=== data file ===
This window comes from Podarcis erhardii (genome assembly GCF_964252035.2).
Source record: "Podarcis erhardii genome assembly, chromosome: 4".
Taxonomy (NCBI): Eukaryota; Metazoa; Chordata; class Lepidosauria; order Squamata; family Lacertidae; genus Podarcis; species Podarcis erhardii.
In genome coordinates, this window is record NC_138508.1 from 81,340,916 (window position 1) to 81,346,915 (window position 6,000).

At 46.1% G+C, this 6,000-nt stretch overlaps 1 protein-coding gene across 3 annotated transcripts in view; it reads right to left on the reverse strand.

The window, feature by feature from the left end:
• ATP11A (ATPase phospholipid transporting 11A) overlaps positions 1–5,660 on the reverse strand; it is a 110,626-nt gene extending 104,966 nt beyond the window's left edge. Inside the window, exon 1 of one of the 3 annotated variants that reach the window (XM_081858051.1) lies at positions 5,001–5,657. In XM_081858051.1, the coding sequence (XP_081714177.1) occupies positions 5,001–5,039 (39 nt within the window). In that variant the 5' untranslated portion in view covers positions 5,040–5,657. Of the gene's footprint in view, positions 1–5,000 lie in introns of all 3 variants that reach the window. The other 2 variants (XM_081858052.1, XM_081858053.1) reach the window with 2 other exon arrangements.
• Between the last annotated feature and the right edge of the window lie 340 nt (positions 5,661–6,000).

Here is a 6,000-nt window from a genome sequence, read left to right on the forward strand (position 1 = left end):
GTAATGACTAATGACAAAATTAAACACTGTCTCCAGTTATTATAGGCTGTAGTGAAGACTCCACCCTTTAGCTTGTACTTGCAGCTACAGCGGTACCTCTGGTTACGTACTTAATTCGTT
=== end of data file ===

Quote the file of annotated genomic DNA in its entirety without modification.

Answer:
This window comes from Podarcis erhardii (genome assembly GCF_964252035.2).
Source record: "Podarcis erhardii genome assembly, chromosome: 4".
Taxonomy (NCBI): Eukaryota; Metazoa; Chordata; class Lepidosauria; order Squamata; family Lacertidae; genus Podarcis; species Podarcis erhardii.
In genome coordinates, this window is record NC_138508.1 from 81,340,916 (window position 1) to 81,346,915 (window position 6,000).

At 46.1% G+C, this 6,000-nt stretch overlaps 1 protein-coding gene across 3 annotated transcripts in view; it reads right to left on the reverse strand.

The window, feature by feature from the left end:
• ATP11A (ATPase phospholipid transporting 11A) overlaps positions 1–5,660 on the reverse strand; it is a 110,626-nt gene extending 104,966 nt beyond the window's left edge. Inside the window, exon 1 of one of the 3 annotated variants that reach the window (XM_081858051.1) lies at positions 5,001–5,657. In XM_081858051.1, the coding sequence (XP_081714177.1) occupies positions 5,001–5,039 (39 nt within the window). In that variant the 5' untranslated portion in view covers positions 5,040–5,657. Of the gene's footprint in view, positions 1–5,000 lie in introns of all 3 variants that reach the window. The other 2 variants (XM_081858052.1, XM_081858053.1) reach the window with 2 other exon arrangements.
• Between the last annotated feature and the right edge of the window lie 340 nt (positions 5,661–6,000).

Here is a 6,000-nt window from a genome sequence, read left to right on the forward strand (position 1 = left end):
GTAATGACTAATGACAAAATTAAACACTGTCTCCAGTTATTATAGGCTGTAGTGAAGACTCCACCCTTTAGCTTGTACTTGCAGCTACAGCGGTACCTCTGGTTACGTACTTAATTCGTT